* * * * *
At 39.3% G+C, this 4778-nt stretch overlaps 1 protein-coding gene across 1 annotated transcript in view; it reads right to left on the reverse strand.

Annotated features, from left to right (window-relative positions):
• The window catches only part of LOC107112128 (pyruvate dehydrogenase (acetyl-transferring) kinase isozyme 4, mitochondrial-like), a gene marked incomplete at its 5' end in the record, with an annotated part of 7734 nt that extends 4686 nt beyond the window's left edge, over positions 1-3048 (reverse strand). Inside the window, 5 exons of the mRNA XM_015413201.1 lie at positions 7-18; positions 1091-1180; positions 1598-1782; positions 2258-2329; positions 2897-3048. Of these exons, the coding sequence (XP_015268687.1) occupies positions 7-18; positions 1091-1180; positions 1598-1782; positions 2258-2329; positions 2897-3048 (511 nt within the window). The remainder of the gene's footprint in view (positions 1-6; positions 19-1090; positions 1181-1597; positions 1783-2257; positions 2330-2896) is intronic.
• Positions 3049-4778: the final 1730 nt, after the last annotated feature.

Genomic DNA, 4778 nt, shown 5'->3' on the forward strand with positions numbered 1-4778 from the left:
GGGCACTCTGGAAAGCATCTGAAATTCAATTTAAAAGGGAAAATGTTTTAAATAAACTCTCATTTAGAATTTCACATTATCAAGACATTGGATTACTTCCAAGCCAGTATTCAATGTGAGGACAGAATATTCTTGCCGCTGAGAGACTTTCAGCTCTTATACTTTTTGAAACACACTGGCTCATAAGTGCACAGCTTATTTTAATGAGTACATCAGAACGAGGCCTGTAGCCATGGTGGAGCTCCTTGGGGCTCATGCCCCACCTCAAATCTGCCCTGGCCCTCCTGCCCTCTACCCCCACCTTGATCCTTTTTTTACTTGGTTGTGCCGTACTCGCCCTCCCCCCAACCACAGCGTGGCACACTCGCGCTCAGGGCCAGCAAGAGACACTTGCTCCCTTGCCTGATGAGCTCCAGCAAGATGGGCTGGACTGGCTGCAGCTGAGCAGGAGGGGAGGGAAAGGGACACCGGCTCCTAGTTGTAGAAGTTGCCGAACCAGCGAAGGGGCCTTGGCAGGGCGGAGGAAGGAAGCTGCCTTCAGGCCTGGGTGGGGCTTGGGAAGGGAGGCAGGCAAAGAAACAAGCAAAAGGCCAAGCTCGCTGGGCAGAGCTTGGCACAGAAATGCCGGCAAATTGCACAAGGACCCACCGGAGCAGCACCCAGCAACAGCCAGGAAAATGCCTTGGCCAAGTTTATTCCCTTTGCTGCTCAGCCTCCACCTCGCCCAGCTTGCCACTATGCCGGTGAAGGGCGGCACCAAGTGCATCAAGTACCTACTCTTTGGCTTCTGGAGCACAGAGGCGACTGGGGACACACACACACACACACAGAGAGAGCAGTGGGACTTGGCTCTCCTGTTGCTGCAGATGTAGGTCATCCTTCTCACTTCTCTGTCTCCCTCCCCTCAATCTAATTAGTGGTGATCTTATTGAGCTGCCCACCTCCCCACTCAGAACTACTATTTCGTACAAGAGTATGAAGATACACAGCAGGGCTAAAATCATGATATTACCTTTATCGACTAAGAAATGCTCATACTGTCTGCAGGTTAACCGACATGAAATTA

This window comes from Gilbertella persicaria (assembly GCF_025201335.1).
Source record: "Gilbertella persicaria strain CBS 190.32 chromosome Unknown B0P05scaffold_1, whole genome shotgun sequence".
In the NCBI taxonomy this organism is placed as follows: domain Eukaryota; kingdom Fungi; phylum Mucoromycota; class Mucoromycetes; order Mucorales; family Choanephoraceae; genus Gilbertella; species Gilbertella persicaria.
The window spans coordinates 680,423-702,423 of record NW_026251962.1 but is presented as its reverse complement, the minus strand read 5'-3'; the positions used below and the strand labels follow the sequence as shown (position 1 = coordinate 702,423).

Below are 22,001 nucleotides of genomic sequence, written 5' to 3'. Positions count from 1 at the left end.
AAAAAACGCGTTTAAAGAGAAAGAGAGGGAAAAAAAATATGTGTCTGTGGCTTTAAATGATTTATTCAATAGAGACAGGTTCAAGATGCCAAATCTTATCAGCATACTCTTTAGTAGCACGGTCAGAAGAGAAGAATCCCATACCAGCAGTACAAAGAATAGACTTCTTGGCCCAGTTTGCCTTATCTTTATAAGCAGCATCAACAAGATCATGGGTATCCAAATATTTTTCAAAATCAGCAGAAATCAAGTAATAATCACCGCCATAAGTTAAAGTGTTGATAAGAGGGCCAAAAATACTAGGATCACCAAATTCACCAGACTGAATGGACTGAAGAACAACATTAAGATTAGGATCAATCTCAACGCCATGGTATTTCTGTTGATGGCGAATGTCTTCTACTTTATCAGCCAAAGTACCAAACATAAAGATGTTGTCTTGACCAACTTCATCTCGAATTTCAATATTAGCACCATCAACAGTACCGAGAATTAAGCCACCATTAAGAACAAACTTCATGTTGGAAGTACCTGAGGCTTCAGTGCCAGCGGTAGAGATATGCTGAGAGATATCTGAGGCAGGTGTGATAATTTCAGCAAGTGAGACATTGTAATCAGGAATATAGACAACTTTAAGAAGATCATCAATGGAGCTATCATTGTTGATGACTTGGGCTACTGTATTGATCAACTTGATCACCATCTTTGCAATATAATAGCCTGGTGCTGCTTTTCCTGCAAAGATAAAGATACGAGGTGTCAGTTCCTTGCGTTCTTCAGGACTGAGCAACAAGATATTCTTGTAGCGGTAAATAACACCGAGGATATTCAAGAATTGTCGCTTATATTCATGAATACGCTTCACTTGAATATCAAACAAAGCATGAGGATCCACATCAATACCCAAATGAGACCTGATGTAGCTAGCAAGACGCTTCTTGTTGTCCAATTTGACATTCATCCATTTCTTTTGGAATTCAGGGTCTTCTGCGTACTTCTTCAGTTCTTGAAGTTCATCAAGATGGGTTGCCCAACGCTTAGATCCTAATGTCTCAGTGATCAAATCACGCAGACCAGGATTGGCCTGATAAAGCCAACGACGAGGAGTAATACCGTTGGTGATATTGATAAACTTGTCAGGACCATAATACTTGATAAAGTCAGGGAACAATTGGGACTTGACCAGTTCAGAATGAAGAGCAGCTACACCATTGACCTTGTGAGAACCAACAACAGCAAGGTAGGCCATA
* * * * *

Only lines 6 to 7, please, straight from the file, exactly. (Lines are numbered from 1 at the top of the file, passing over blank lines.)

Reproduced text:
GGGCACTCTGGAAAGCATCTGAAATTCAATTTAAAAGGGAAAATGTTTTAAATAAACTCTCATTTAGAATTTCACATTATCAAGACATTGGATTACTTCCAAGCCAGTATTCAATGTGAGGACAGAATATTCTTGCCGCTGAGAGACTTTCAGCTCTTATACTTTTTGAAACACACTGGCTCATAAGTGCACAGCTTATTTTAATGAGTACATCAGAACGAGGCCTGTAGCCATGGTGGAGCTCCTTGGGGCTCATGCCCCACCTCAAATCTGCCCTGGCCCTCCTGCCCTCTACCCCCACCTTGATCCTTTTTTTACTTGGTTGTGCCGTACTCGCCCTCCCCCCAACCACAGCGTGGCACACTCGCGCTCAGGGCCAGCAAGAGACACTTGCTCCCTTGCCTGATGAGCTCCAGCAAGATGGGCTGGACTGGCTGCAGCTGAGCAGGAGGGGAGGGAAAGGGACACCGGCTCCTAGTTGTAGAAGTTGCCGAACCAGCGAAGGGGCCTTGGCAGGGCGGAGGAAGGAAGCTGCCTTCAGGCCTGGGTGGGGCTTGGGAAGGGAGGCAGGCAAAGAAACAAGCAAAAGGCCAAGCTCGCTGGGCAGAGCTTGGCACAGAAATGCCGGCAAATTGCACAAGGACCCACCGGAGCAGCACCCAGCAACAGCCAGGAAAATGCCTTGGCCAAGTTTATTCCCTTTGCTGCTCAGCCTCCACCTCGCCCAGCTTGCCACTATGCCGGTGAAGGGCGGCACCAAGTGCATCAAGTACCTACTCTTTGGCTTCTGGAGCACAGAGGCGACTGGGGACACACACACACACACACAGAGAGAGCAGTGGGACTTGGCTCTCCTGTTGCTGCAGATGTAGGTCATCCTTCTCACTTCTCTGTCTCCCTCCCCTCAATCTAATTAGTGGTGATCTTATTGAGCTGCCCACCTCCCCACTCAGAACTACTATTTCGTACAAGAGTATGAAGATACACAGCAGGGCTAAAATCATGATATTACCTTTATCGACTAAGAAATGCTCATACTGTCTGCAGGTTAACCGACATGAAATTA

This window comes from Gilbertella persicaria (assembly GCF_025201335.1).